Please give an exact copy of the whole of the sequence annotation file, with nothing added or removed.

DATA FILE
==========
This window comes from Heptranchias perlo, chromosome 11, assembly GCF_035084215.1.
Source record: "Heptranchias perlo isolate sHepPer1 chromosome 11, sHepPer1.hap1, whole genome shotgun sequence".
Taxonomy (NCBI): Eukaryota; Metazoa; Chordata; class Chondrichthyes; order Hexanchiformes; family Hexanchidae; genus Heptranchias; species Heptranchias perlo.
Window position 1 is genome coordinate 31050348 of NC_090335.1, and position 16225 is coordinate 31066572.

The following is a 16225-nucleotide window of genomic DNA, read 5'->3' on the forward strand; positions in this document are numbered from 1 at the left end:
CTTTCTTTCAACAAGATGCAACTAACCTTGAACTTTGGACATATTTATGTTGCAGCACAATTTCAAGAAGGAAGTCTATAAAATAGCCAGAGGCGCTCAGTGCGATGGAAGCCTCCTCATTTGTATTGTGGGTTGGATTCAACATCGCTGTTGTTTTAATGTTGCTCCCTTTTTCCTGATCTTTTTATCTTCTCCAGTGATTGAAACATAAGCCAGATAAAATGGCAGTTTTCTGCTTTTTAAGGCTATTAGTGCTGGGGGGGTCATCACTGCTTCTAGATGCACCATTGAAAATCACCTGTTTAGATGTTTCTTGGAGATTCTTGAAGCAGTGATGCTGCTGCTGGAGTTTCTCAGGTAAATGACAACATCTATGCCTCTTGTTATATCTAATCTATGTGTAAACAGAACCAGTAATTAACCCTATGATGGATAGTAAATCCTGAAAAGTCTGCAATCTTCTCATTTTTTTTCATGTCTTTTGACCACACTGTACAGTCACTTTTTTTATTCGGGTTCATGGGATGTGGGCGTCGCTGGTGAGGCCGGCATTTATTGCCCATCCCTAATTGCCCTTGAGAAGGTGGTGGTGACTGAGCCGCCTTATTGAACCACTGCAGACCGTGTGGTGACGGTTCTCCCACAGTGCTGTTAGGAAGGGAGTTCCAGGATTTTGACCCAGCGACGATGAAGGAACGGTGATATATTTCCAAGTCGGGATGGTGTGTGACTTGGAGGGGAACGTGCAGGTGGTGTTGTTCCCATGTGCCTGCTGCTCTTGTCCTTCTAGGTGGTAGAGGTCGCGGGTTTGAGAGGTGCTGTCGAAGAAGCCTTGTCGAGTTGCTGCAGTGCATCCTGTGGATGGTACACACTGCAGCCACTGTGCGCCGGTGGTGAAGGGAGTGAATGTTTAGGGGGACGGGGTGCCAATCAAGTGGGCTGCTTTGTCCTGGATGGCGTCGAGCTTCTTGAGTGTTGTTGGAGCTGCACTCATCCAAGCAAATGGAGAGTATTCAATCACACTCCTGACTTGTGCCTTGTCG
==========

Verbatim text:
This window comes from Heptranchias perlo, chromosome 11, assembly GCF_035084215.1.
Source record: "Heptranchias perlo isolate sHepPer1 chromosome 11, sHepPer1.hap1, whole genome shotgun sequence".
Taxonomy (NCBI): Eukaryota; Metazoa; Chordata; class Chondrichthyes; order Hexanchiformes; family Hexanchidae; genus Heptranchias; species Heptranchias perlo.
Window position 1 is genome coordinate 31050348 of NC_090335.1, and position 16225 is coordinate 31066572.

The following is a 16225-nucleotide window of genomic DNA, read 5'->3' on the forward strand; positions in this document are numbered from 1 at the left end:
CTTTCTTTCAACAAGATGCAACTAACCTTGAACTTTGGACATATTTATGTTGCAGCACAATTTCAAGAAGGAAGTCTATAAAATAGCCAGAGGCGCTCAGTGCGATGGAAGCCTCCTCATTTGTATTGTGGGTTGGATTCAACATCGCTGTTGTTTTAATGTTGCTCCCTTTTTCCTGATCTTTTTATCTTCTCCAGTGATTGAAACATAAGCCAGATAAAATGGCAGTTTTCTGCTTTTTAAGGCTATTAGTGCTGGGGGGGTCATCACTGCTTCTAGATGCACCATTGAAAATCACCTGTTTAGATGTTTCTTGGAGATTCTTGAAGCAGTGATGCTGCTGCTGGAGTTTCTCAGGTAAATGACAACATCTATGCCTCTTGTTATATCTAATCTATGTGTAAACAGAACCAGTAATTAACCCTATGATGGATAGTAAATCCTGAAAAGTCTGCAATCTTCTCATTTTTTTTCATGTCTTTTGACCACACTGTACAGTCACTTTTTTTATTCGGGTTCATGGGATGTGGGCGTCGCTGGTGAGGCCGGCATTTATTGCCCATCCCTAATTGCCCTTGAGAAGGTGGTGGTGACTGAGCCGCCTTATTGAACCACTGCAGACCGTGTGGTGACGGTTCTCCCACAGTGCTGTTAGGAAGGGAGTTCCAGGATTTTGACCCAGCGACGATGAAGGAACGGTGATATATTTCCAAGTCGGGATGGTGTGTGACTTGGAGGGGAACGTGCAGGTGGTGTTGTTCCCATGTGCCTGCTGCTCTTGTCCTTCTAGGTGGTAGAGGTCGCGGGTTTGAGAGGTGCTGTCGAAGAAGCCTTGTCGAGTTGCTGCAGTGCATCCTGTGGATGGTACACACTGCAGCCACTGTGCGCCGGTGGTGAAGGGAGTGAATGTTTAGGGGGACGGGGTGCCAATCAAGTGGGCTGCTTTGTCCTGGATGGCGTCGAGCTTCTTGAGTGTTGTTGGAGCTGCACTCATCCAAGCAAATGGAGAGTATTCAATCACACTCCTGACTTGTGCCTTGTCG